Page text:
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Filed under Black and White, Psychology, Race, Racial Reconciliation

Race matters: Obama’s speech in Philadephia


MSNBC provides this transcript of Obama’s speech today. As you likely know he is under fire for comments his pastor, Jeremiah Wright, made in sermons over the years. This speech is quite masterful as it rejects Wright’s characterizations but recognizes the reality that is behind his angry judgments about American politics, racism, injustice, and place in the world. He shows the parallel with white anger for being held accountable for the sins of our early fathers. In both cases, impolite speech is understandable but not helpful. He says,

Just as black anger often proved counterproductive, so have these white resentments distracted attention from the real culprits of the middle class squeeze

What should we do? He tells us to take responsibility for our lives, reject victim mentalities, insisting on justice for all, acknowledging the legacy of discrimination, rejecting cynicism, working together as opposed to for our own good alone. 

He’s right.  When we see hyperbole, we must acknowledge the truth at the center. Fact: we have been arrogant snobs in dealings with other countries. It shouldn’t surprise us that if we kick the dog, the dog bites back. Fact: The country wants equality as long as it doesn’t cost anything. We keep complaining, but until we all agree that my neighbor’s struggle is my own, we won’t see much change. 

He’s wrong.  Trying harder and being truthful about racial reconciliation progress is good, but it is not enough. Without the work of the Holy Spirit, the breaking of our pride, the demand that our individual identities take precedence over that of God’s humble servants, we’re not likely to make much more progress. Legislation helps curb our sin, but it does not stop the seed of racialization. Only the Cross does that. Isaiah’s prophecy is that God is going to discipline his people so that cannot put their trust in man–whether he is bad (e.g., Ahaz) or good (Hezekiah). He lays us bare then He brings us into Zion so that we know that it is His power and holiness that makes us his people.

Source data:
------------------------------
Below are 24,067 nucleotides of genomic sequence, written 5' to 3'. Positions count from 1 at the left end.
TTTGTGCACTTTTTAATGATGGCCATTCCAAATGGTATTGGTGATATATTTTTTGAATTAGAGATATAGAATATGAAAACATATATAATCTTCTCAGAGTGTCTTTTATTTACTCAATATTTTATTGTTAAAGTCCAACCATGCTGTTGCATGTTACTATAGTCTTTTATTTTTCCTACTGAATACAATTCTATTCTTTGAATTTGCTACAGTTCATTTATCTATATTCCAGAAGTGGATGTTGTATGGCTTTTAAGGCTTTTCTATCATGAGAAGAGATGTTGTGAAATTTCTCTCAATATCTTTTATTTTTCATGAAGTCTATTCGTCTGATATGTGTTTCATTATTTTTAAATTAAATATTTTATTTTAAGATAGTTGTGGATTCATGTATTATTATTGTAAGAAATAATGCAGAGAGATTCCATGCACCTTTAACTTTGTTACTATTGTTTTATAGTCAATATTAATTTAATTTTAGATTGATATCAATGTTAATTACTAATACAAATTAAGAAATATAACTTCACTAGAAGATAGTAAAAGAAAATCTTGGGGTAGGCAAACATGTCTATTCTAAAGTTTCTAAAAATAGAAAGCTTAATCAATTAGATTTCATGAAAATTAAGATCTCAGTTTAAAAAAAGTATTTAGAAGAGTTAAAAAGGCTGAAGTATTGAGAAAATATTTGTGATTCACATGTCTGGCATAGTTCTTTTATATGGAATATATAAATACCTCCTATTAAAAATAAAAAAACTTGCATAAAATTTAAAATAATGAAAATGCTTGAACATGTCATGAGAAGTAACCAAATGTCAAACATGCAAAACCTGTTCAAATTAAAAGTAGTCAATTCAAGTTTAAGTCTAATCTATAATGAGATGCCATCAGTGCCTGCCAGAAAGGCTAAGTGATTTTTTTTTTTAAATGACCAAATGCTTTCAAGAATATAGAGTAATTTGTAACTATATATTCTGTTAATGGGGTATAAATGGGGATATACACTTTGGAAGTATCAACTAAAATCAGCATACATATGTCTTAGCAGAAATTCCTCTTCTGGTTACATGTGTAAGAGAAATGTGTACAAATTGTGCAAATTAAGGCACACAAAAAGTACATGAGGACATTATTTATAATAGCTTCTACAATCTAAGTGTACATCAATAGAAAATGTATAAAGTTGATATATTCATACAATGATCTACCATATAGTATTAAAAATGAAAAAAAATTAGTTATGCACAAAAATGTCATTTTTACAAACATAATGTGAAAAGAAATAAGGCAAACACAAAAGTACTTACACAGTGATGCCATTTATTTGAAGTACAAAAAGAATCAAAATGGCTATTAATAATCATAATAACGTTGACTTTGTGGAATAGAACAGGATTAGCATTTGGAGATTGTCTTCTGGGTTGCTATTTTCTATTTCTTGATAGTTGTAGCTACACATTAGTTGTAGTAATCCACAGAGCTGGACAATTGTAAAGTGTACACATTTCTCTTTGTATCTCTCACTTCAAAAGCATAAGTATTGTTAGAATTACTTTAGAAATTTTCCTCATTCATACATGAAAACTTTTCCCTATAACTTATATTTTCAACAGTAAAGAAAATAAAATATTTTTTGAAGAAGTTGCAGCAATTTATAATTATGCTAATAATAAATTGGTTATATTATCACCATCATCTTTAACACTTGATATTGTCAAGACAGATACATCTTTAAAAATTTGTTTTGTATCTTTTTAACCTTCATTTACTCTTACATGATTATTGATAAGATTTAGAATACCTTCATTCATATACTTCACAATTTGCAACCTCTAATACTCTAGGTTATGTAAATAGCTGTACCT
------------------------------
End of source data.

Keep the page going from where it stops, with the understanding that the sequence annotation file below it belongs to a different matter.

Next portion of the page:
One final note from his speech. See how he explains why he doesn’t reject a friend who has said stupid things. In my mind this is how we ought to talk about each other instead of throwing them under the bus in order to get what we want:

I can no more disown him than I can disown the black community. I can no more disown him than I can my white grandmother – a woman who helped raise me, a woman who sacrificed again and again for me, a woman who loves me as much as she loves anything in this world, but a woman who once confessed her fear of black men who passed by her on the street, and who on more than one occasion has uttered racial or ethnic stereotypes that made me cringe.

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Filed under anger, church and culture, Civil Rights, Cultural Anthropology, Great Quotes, news, News and politics, Race, Racial Reconciliation

The danger of apologizing too soon


Can an apology come too soon? I was listening to an NPR show discussing a national apology for slavery in the US (and reparations). One guest on the show stated that if a government or organization apologizes before there is adequate dialogue about the real effects of that entity’s misdeeds (i.e., support of slavery), it kills further dialogue.

Really? Why is it that if we apologize for hurting someone that we think the conversation is over?

Point of fact: true apologies invite further discussion, including exploration of the effects of the “crime.” When discussion ends because of an apology, we discover that the apology was really cover for, “Will you let me out of jail for what I did to you? Will you forget my bad behavior?”